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* Puerto Rican

Puerto Rico was annexed by the United States from Spain in 1898, with Puerto Ricans granted U.S. citizenship by birth in 1917. As a result, Puerto Ricans in the mainland United States are not "immigrants" in the literal sense of the term.

The majority of Puerto Rican immigration to the United States has occurred since the end of the Second World War. As of 1940, there were fewer than 70,000 Puerto Ricans living on the mainland. After the war, an abundance of employment opportunities to drew large numbers of Puerto Ricans to New York and other U.S. industrial centers. Today, there are more than 2.5 million people of Puerto Rican ancestry living in the United States, with almost 1 million of these residing in New York City.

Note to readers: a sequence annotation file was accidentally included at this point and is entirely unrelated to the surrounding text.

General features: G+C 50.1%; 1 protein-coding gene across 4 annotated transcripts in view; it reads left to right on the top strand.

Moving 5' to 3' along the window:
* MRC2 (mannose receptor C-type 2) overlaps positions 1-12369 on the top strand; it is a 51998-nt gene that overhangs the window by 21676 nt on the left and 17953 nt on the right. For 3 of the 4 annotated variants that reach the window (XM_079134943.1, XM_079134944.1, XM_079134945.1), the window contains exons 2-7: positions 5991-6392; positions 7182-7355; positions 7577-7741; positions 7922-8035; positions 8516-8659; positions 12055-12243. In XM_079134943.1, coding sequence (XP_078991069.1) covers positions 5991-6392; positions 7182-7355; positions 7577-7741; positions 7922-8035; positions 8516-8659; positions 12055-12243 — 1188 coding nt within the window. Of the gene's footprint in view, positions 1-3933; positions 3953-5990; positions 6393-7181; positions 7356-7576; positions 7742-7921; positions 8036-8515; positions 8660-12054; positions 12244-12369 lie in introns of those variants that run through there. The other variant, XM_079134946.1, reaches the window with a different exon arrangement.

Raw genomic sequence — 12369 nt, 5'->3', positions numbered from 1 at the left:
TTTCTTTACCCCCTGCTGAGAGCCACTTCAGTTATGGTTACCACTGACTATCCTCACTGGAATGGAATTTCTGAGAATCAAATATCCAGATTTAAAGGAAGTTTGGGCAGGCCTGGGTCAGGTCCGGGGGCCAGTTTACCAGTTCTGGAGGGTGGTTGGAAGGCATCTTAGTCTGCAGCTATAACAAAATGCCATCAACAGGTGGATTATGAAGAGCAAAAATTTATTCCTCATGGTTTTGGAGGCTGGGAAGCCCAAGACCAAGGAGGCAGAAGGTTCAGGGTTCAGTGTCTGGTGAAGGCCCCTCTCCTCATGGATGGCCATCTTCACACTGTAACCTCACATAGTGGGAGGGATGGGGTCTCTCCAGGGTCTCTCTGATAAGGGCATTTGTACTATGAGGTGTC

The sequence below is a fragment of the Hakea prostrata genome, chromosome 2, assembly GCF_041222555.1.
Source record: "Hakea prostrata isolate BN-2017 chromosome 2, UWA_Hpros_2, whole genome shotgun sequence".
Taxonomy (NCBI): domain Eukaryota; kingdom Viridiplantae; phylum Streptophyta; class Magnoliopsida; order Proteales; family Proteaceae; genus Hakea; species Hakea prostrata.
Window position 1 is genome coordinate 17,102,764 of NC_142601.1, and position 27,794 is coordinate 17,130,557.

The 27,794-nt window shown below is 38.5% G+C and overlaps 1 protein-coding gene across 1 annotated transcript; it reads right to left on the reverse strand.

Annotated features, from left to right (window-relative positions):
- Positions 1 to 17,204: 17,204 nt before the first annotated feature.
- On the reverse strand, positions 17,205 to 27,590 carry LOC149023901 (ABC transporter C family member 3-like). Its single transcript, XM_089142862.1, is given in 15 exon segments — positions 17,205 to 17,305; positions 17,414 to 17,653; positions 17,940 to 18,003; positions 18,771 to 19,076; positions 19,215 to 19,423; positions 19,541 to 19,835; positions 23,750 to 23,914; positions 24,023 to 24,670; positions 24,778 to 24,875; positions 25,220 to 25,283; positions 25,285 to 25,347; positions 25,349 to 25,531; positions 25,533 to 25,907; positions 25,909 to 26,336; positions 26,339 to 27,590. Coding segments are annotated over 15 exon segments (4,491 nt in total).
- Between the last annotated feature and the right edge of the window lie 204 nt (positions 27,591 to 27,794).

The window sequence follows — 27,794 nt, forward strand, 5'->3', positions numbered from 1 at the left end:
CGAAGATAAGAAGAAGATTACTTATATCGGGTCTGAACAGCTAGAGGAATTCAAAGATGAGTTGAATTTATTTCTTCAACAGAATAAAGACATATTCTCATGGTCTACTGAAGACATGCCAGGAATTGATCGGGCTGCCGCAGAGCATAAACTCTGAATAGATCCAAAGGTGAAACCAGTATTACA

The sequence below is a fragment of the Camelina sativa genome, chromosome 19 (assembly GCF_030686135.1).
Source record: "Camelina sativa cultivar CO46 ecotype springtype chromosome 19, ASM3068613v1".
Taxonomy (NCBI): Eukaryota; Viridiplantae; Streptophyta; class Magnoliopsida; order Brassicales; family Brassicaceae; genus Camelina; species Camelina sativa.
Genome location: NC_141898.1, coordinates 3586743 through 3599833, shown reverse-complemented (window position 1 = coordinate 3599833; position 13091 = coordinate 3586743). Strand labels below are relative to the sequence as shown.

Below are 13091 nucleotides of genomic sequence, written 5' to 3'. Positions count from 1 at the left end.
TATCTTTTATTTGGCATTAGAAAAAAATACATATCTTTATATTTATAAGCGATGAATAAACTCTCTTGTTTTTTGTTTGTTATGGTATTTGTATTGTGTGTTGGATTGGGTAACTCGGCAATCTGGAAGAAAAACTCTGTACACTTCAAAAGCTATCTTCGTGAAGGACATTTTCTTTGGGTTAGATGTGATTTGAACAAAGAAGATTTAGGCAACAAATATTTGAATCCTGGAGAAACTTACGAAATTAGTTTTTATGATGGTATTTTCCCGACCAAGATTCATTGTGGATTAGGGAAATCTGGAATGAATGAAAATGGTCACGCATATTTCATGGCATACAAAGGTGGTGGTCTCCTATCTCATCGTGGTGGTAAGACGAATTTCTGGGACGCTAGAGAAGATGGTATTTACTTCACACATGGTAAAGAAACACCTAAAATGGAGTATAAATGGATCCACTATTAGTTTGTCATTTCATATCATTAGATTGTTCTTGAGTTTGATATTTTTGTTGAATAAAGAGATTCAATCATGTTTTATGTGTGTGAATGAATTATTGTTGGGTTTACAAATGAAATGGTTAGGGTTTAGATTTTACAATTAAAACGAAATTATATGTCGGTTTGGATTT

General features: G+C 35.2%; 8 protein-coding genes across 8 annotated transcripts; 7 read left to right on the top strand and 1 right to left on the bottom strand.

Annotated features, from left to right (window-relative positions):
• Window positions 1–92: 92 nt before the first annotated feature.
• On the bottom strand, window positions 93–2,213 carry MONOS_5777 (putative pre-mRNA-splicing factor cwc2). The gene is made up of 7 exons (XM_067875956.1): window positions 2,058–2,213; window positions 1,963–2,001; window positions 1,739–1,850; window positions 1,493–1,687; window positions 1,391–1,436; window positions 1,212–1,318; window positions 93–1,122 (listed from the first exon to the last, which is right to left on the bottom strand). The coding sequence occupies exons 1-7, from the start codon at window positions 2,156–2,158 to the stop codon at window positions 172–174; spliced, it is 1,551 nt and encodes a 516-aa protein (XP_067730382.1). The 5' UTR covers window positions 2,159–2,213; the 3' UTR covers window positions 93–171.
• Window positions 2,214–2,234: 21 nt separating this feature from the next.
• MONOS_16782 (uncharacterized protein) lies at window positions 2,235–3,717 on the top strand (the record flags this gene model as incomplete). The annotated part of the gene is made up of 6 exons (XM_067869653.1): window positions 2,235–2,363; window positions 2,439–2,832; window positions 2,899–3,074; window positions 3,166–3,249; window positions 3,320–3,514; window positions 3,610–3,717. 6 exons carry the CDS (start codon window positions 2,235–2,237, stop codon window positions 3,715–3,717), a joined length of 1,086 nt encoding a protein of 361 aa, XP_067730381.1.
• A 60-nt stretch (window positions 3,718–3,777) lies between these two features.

Puerto Rican immigration has tended to be highly fluid, with many Puerto Ricans moving to the mainland and back to the island several times during the course of their lives.

Contacts and Sources

Institute of Genealogy and History for Latin America
316 West 500 North
St. George, UT 84770
Telephone: (801) 652-1710
Fax: (801) 674-5787
For more information about the Institute of Genealogy and History for Latin America, see the topic Institute of Genealogy and History for Latin America.

Hispanic Genealogical Society of New York
The Puerto Rican Cultural Heritage House
1230 Fifth Avenue
New York, New York 10025
Telephone: (212) 532-3662
Web site:

Web Sites

In Helpful Web Sites, you can find links to useful resources about Puerto Rico.


  • Puerto Rico: Research Guide, by Lyman D. Platt
  • Puerto Rican Americans: The Meaning of Migration to the Mainland, by Joseph P. Fitzpatrick
  • Puerto Rican Poverty and Migration: We Just Had to Try Elsewhere, by Julio Morales

For some tips on researching abroad, see the topic All about international resources.

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